He has built it all himself in recent years, and he' s proud of it. "Want to see my place?" he'll ask. His house is a supreme Ozarks monument to the use and reuse of found materials, the concept Drury College folklorist Ellen Gray Massey refers to in her Missouri Humanities-sponsported article entitled, "Wear it out, use it up, make it do, or do without."
There may not be a straight wall in the place; the halls are just wide enough for one person, the ceilings only tall enough for a man Junior's size (about five feet seven in run-down tennis shoes). The whole place has a give to it because several layers of flooring--cardboard, tarpaper, chipboard, what-ever--have been used to level a room, and carpets from old motels added as necessary. The siding, like the in-terior walls, is as you would expect, a little bit of everything. Building materials are kept handy in the yard as new scrap is added onto old piles--the pro-cess seems never ending.
The near impossibility of separating the builder from his product makes Junior's edifice a marvel. His house is a metaphor for his life. Waste nothing. Build intuitively. Have pride. Enjoy.
The exhibit is over. It opened and closed as scheduled. Junior's birds and the other Ozarks crafts I assembled were all much easier than the john boat to get into the Louisville museum, and all were much admired there during therun ofthe show. The Ozarks crafts had the aesthetic integrity and fascination of the work from the Appalachians.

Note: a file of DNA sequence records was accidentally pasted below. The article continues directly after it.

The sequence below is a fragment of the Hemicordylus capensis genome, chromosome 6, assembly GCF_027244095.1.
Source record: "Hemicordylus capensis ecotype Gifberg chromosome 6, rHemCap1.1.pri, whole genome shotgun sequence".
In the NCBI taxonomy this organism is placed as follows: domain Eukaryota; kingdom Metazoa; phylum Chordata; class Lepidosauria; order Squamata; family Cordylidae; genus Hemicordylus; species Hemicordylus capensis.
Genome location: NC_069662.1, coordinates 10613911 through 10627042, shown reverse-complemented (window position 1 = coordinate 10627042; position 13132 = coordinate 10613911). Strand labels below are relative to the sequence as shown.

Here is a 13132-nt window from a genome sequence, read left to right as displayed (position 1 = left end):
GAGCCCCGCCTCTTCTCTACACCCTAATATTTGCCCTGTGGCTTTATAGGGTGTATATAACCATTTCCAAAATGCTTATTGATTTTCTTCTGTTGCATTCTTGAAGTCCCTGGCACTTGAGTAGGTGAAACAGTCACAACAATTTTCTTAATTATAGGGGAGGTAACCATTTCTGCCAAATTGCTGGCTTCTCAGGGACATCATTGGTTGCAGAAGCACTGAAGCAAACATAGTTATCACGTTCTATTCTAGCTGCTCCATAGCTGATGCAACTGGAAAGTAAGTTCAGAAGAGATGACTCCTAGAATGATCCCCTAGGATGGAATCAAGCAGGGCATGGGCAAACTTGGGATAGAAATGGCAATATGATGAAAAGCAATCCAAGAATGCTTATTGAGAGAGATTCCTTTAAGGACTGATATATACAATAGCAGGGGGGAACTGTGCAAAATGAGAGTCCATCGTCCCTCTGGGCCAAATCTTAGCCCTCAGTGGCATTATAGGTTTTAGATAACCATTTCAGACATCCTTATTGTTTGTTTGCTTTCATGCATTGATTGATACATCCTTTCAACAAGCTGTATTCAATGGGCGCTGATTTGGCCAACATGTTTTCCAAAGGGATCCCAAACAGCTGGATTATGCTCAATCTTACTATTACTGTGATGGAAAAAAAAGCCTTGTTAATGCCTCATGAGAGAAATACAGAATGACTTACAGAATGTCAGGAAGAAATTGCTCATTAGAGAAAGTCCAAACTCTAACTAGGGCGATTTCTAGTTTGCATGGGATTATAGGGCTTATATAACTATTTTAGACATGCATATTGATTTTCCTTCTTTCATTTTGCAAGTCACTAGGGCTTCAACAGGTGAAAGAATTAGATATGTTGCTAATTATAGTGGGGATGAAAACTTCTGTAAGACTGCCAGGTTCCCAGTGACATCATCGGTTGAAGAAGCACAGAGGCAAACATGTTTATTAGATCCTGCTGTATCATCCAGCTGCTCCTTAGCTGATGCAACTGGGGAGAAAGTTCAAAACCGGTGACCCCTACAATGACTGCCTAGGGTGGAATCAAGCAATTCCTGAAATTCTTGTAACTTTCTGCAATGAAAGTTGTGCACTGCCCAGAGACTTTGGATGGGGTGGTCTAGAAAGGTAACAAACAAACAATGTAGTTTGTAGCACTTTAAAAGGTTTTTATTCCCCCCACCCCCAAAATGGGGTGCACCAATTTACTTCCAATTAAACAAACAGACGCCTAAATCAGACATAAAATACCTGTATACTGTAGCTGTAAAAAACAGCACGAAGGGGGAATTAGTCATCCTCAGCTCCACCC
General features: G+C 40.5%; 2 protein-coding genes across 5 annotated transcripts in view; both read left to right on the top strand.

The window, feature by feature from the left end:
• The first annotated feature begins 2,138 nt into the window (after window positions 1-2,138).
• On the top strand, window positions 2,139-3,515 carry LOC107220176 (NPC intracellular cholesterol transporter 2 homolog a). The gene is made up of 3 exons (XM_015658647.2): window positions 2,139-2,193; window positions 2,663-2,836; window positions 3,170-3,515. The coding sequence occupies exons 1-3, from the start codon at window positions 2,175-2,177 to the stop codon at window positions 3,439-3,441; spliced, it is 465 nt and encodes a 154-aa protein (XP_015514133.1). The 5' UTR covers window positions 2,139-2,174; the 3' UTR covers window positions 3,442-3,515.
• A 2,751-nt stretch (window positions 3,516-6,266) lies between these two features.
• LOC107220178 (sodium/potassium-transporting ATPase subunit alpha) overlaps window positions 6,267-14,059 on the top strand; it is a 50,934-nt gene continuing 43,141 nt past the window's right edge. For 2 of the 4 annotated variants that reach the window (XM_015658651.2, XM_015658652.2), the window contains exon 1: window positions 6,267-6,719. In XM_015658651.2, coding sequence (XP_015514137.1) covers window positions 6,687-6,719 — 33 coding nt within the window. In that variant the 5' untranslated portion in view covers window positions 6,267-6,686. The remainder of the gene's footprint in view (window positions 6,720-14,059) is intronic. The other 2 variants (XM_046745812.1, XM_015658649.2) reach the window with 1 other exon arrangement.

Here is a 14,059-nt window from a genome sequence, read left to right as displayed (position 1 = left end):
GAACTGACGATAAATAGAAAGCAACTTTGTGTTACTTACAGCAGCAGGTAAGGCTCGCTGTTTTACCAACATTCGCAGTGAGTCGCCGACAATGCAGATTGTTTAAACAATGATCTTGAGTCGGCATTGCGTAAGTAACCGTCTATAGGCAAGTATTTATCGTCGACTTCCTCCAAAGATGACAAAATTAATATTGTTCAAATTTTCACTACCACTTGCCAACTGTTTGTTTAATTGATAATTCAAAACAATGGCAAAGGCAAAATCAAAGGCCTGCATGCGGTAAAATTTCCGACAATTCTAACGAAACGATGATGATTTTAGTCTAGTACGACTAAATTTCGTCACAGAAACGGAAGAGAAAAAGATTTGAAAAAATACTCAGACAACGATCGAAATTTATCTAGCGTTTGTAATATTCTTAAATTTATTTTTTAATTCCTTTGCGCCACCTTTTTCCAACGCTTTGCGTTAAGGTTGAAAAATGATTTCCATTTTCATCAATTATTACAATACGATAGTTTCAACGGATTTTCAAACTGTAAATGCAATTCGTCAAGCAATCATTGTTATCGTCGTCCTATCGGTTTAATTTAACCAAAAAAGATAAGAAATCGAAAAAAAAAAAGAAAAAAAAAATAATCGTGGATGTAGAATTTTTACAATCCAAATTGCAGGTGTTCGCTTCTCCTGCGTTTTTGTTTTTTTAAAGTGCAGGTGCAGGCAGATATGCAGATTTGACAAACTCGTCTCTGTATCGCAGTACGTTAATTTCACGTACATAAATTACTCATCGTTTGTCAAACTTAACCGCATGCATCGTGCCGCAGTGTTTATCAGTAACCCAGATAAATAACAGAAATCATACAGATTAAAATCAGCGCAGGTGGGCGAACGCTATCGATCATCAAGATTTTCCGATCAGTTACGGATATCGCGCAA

Most memorable from that region were work by a chairmaker and a woman who weaves coverlets, a tradition long gone in the Ozarks, at least to this afici-ando of craft. In three months of intensive fieldwork for this exhibit, I sensed how much work is going on I know little about.
Traditional crafts in the Ozarks deserve a more thorough examination in some spacious museum. One of the first large folk festivals was held in Stone County, Arkansas, fifty years ago, according to Vance Randolph. Mountain View, Arkansas, and Branson, Missouri, had special activities featuring a variety of folk music and other crafts at that time. L.L. Broadfoot was working on his monumental study Pioneers of the Ozarks which documented many traditions of Current River county and environs.
Fifty years of a crafts revival constitute a sustained period of work. Several guilds and other cooperative groups in the region help give Ozarks crafts a continuity not apparent to the casual visitor. Carrying forward a tradition receives scant attention in a society where innovation is the oldest convention.